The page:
"RISKS BEING ENDLESS"
Washington is leading its own air campaign against Islamic State militants in eastern Syria and northern Iraq, but has resisted calls to intervene in the main battlefields of Syria's civil war in the west of the country, where the government is mostly fighting against other insurgent groups.
That has left the field to the Russians, who support Assad against an array of rebel groups backed by Turkey, Arab states and the West.
U.S. Defense Secretary Ash Carter drew a distinction between the two main zones of the conflict, saying Islamic State would have to be defeated "whatever happens with the Syrian civil war".
In further evidence of the complexity of a multi-sided civil war that has drawn in regional and global powers, Russia provided air support for Kurdish fighters who overran a military air base that had been in the hands of Syrian rebels since 2013.
The Syrian Kurds have worked with the United States against Islamic State, but are opposed by Turkey, Washington's NATO ally. The Kurds now appear to be taking advantage of the government advance to expand territory by capturing the Menagh base near the Turkish border.
One rebel commander, Zekeriya Karsli from the Levant Front, said: "The fall of Menagh airport has made the situation on the ground pretty grim."
Saudi Arabia, which backs some of the rebels that Moscow is helping to defeat, has floated the idea of sending ground troops to help the U.S. effort against Islamic State. This was criticized by Russia's Prime Minister Dmitry Medvedev, who said it could make the war permanent.
"All sides must be compelled to sit at the negotiating table instead of unleashing a new world war," he told Germany's Handelsblatt newspaper.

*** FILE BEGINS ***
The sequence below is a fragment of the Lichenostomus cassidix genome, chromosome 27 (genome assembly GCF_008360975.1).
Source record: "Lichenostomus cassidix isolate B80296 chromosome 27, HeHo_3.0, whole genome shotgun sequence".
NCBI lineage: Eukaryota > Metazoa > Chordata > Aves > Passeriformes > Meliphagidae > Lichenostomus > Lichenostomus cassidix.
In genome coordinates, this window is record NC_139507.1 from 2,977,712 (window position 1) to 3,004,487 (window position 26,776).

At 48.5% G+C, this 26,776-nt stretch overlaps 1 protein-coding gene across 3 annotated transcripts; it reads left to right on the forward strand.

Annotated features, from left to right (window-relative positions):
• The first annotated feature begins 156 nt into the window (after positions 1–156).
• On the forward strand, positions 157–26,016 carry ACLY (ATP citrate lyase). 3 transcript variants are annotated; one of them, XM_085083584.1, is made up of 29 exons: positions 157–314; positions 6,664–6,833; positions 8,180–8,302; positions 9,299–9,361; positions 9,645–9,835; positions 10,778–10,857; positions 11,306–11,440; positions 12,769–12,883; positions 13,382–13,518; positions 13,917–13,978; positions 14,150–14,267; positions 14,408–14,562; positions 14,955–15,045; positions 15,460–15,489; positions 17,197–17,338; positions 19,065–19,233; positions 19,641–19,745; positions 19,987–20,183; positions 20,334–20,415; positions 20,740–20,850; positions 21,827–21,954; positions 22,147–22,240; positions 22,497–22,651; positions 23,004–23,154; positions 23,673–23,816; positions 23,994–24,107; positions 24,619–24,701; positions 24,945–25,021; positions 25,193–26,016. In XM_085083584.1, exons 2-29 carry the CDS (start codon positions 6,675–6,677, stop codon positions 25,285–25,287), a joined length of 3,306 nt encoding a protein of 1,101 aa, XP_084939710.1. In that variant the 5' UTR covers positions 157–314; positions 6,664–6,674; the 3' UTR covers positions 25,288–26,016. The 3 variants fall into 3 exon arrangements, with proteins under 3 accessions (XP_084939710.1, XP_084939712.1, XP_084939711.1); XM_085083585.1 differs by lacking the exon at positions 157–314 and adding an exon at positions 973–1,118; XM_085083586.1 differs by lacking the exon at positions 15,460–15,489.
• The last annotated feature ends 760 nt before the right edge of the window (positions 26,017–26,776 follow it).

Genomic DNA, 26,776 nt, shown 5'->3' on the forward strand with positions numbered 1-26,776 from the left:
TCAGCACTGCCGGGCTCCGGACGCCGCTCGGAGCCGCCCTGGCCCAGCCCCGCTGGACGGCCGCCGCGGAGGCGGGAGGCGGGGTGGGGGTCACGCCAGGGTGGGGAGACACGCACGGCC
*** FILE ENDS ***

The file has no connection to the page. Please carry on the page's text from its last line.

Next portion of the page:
RUSSIANS AS MEDIATORS
Syria's national reconciliation minister, Ali Haidar, suggested Moscow was playing a bigger role on the ground than just offering air strikes and military aid: Russian mediators were helping the government broker local deals with rebels willing to lay down weapons or relocate.
"The truth is that since the presence of the Russians on Syrian land, they can play the role of mediator in some areas," Haidar told Reuters at his offices in Damascus.
The Russian-backed government assault has sent tens of thousands of people fleeing toward the Turkish border. The United Nations has said it fears for 300,000 people still trapped in Aleppo.
In a speech, President Tayyip Erdogan said Turkey's patience may run out and Ankara may have to take action, but gave no details of what he meant. Erdogan called on the United Nations to prevent "ethnic cleansing", saying as many as 600,000 more refugees could arrive.
The refugee crisis has had far-reaching impact across Europe, where Syrian refugees were the bulk of the biggest wave of migrants since World War Two to reach the European Union.
The NATO alliance announced a new sea mission to help Turkey and Greece crack down on criminal networks smuggling refugees from Turkey into Europe, after thousands drowned and hundreds of thousands made the journey last year.
Turkey has already taken in 2.6 million Syrians, the largest refugee population on earth, and has agreed to help keep them from traveling into Europe in return for aid. Erdogan warned that Turkey could "open the gates" for refugees into Europe if it did not receive enough help.
The United Nations and the European Union, which has agreed a 3-billion-euro fund to improve conditions for refugees in Turkey, have both urged Ankara to admit those fleeing the latest fighting.
"They struck Aleppo so we fled. First we escaped to another village. We've gone to every village. But they're bombing everywhere so we came here," said Musa Ibrahim Isa, one of the tens of thousands of people at Bab al-Salama, on the Syrian side of the border.
"Our only wish from God is that these gates be opened."
( Source )